Rich Clune and the addiction of hockey culture (Puck Daddy Interview)

Rich Clune calls out Twitter chirper... literally
Rich Clune calls out Twitter chirper... literally

Rich Clune’s story is also one of addiction and mental health awareness. The unrestricted forward has been sober for five years now and wears it like a badge of honor. And he’s gone to great lengths to keep it that way.

In the 2012-13 season with Nashville he got elbowed in the face and hurt his jaw. Instead of taking painkillers he took ibuprofen because was important for him to not trigger any addictive thoughts in his head.

“I had this nasty cut that wouldn’t heal and essentially my skin was just like pulling away from my jawbone,” he said.

Clune believes that life is about decisions. You either decide to make your existence better, or you don’t.

“Everyone has their own cross to bear and I think it’s OK to ask for help but ultimately you’re in charge of your own reality,” he said.

Clune has a lot of thoughts and many interests. He’s a hockey fighter along the lines of the current-day skilled enforcer. But he’s a deep thinker.

Ask about hockey culture and he brings up sociology studies.

Clune is currently living in Los Angeles. He’s working out, reading, writing and taking acting classes. He’s also trying to find that next contract. In spite of his role as a fighter, he can play.

As he likes to point out – he was once an NHL third-round draft pick.

We talked with Clune about his life in hockey and what he thinks about hockey, sobriety and how the two can be difficult to intertwine.

Q: You recently wrote a piece about your battles with addiction. Why? What’s your message to players who want to get sober? 

Clune: I wanted it to be that … the biggest message was that I wasn’t passing blame on … I just think that people need to be responsible for their actions, whether they’re … I think the biggest takeaway is that people need to make the choice to change their life. They can’t sit around and blame their job or anything other than the fact they make decisions and they have to live with them, whether it’s they’re an alcoholic or anything. Everyone has their own cross to bear and I think it’s OK to ask for help, but ultimately you’re in charge of your own reality and I just didn’t want people to think that I’m blaming hockey for any of my (freaking) challenges. I could have done anything. Whether I would have … people would ask, ‘Well because you’re a hockey player you moved away from home and this is why you suffered from all this (crap)?’ I’m like, ‘No, it would have happened anywhere I went.’

My mind would have justified anything. If I went to a school to be a dentist, a lawyer or a doctor … it probably would have happened either way. I would have cracked under the pressure and self-medicated and all the reasons I did what I did would have come out anyway. It would have had nothing to do with ‘I’m a hockey player and I moved away from home and I started fighting when I turned pro.’ That stuff is all irrelevant. In my situation that would have probably been no different.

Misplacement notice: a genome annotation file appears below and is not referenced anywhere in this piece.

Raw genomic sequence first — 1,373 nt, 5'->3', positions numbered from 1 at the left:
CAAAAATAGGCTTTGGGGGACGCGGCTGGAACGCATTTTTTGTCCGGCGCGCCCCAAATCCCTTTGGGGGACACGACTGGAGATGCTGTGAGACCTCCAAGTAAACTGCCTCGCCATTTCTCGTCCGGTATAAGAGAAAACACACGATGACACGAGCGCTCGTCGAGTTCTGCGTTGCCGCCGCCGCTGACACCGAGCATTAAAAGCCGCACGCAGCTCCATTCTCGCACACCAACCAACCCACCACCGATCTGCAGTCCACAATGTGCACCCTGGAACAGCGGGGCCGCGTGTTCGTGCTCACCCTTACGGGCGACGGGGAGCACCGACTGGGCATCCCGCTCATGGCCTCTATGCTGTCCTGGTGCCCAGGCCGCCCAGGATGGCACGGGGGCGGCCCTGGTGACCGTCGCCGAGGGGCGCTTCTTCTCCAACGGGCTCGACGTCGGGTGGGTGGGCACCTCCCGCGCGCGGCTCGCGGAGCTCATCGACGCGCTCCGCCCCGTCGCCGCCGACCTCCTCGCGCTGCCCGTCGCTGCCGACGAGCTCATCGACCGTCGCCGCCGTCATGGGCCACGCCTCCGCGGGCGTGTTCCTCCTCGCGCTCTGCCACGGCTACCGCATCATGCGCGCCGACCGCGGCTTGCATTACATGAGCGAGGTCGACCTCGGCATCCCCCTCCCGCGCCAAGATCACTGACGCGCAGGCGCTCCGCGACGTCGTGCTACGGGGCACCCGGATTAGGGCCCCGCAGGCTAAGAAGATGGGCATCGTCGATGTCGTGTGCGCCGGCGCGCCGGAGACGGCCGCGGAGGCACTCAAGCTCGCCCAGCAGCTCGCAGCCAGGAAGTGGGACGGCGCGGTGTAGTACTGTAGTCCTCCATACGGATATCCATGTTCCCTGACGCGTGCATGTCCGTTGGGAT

Anything I would have chose to do, the whole point of it is that I had to get out of my own way and that’s the biggest message of that story is that if you have challenges, you’re in your own way. You have to get out of your own way. It’s OK to ask for help, but it’s not OK to sit around and feel sorry for yourself and just living your disease and your addiction and make excuses and blame other people and that’s what my message is to people for the most part.

You mentioned the difficult nature of the Canadian Major Junior. What’s wrong with it? Do there need to be changes?

Well, I mean there are players that do go to these teams that don’t drink.

I’ve played with a lot of guys who stayed on the straight and narrow …

I think it’s just the nature of the way it’s set up. You move away from home at a tender age for the most part. You’re 15, 16, 17 and then you’re famous in the town you play in and it’s just … you play with guys who are 18,19, 20 – they can legally drink in Canada.

But at the same time too, it’s just ... it’s just a (freaking) … it’s tough to adapt at that age. But some people, there’s a few guys every year on teams that just seem like they don’t deal with it well and I was one of them. But like, I say this to people all the time, as a society, every group of people has these issues. You can just, it’s just the way the world is. You get a bunch of men who are a different breed and it’s just … I don’t need to point that out. It’s sociology, it’s the study of sociology. There’s a lot of factors that go into it. I’m not an expert on it. I can’t tell you, I just think that kids are really young and it’s just … that’s just tough to adapt at a young age.

You’re in acting classes and involved in other outside interests. Is the NHL or hockey an open place for players with desires outside of sports? Or does that get shunned?

It’s very hard to be good at something if you don’t put the hours in and not only the physical hours but the visualization and just constantly…

It’s hard enough to become a professional in one area of your life. There are a few guys that never (freaking) work out and they don’t have to train at it and they’re NHL players because they have that ‘god given’ talent. But for the most part people don’t get to become a professional at something for no reason.

I have interests outside of hockey that a lot of hockey players find kind of obscure and it’s maybe not common, but at the same time too, the only person that I would ever have to blame for not cultivating my interests for a little bit is myself because I could have done a lot of those things.